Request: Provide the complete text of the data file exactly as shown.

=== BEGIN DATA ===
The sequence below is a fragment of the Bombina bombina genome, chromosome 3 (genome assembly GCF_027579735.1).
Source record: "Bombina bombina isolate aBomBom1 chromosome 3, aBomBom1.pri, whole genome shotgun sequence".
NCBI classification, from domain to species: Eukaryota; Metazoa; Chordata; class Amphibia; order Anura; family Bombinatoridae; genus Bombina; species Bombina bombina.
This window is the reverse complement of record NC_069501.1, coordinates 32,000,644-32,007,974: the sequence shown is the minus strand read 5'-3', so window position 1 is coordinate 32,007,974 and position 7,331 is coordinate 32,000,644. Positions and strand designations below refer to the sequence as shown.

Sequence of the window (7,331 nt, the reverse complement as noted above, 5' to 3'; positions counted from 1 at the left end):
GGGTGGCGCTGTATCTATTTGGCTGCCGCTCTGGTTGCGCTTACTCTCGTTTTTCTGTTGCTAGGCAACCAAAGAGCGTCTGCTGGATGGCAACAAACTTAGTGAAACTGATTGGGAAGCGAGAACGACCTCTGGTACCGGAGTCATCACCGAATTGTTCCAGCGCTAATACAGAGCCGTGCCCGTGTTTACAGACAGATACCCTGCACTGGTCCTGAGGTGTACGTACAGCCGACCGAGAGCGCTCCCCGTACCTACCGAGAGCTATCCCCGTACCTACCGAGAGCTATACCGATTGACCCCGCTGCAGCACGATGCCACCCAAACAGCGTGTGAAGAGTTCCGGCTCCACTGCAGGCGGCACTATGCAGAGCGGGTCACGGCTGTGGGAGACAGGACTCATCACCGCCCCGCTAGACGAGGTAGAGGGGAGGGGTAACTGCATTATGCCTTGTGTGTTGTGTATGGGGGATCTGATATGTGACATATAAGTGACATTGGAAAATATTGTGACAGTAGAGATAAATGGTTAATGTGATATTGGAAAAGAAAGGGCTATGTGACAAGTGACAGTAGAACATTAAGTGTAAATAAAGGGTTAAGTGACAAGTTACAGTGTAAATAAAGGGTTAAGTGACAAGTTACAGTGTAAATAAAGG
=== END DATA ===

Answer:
The sequence below is a fragment of the Bombina bombina genome, chromosome 3 (genome assembly GCF_027579735.1).
Source record: "Bombina bombina isolate aBomBom1 chromosome 3, aBomBom1.pri, whole genome shotgun sequence".
NCBI classification, from domain to species: Eukaryota; Metazoa; Chordata; class Amphibia; order Anura; family Bombinatoridae; genus Bombina; species Bombina bombina.
This window is the reverse complement of record NC_069501.1, coordinates 32,000,644-32,007,974: the sequence shown is the minus strand read 5'-3', so window position 1 is coordinate 32,007,974 and position 7,331 is coordinate 32,000,644. Positions and strand designations below refer to the sequence as shown.

Sequence of the window (7,331 nt, the reverse complement as noted above, 5' to 3'; positions counted from 1 at the left end):
GGGTGGCGCTGTATCTATTTGGCTGCCGCTCTGGTTGCGCTTACTCTCGTTTTTCTGTTGCTAGGCAACCAAAGAGCGTCTGCTGGATGGCAACAAACTTAGTGAAACTGATTGGGAAGCGAGAACGACCTCTGGTACCGGAGTCATCACCGAATTGTTCCAGCGCTAATACAGAGCCGTGCCCGTGTTTACAGACAGATACCCTGCACTGGTCCTGAGGTGTACGTACAGCCGACCGAGAGCGCTCCCCGTACCTACCGAGAGCTATCCCCGTACCTACCGAGAGCTATACCGATTGACCCCGCTGCAGCACGATGCCACCCAAACAGCGTGTGAAGAGTTCCGGCTCCACTGCAGGCGGCACTATGCAGAGCGGGTCACGGCTGTGGGAGACAGGACTCATCACCGCCCCGCTAGACGAGGTAGAGGGGAGGGGTAACTGCATTATGCCTTGTGTGTTGTGTATGGGGGATCTGATATGTGACATATAAGTGACATTGGAAAATATTGTGACAGTAGAGATAAATGGTTAATGTGATATTGGAAAAGAAAGGGCTATGTGACAAGTGACAGTAGAACATTAAGTGTAAATAAAGGGTTAAGTGACAAGTTACAGTGTAAATAAAGGGTTAAGTGACAAGTTACAGTGTAAATAAAGG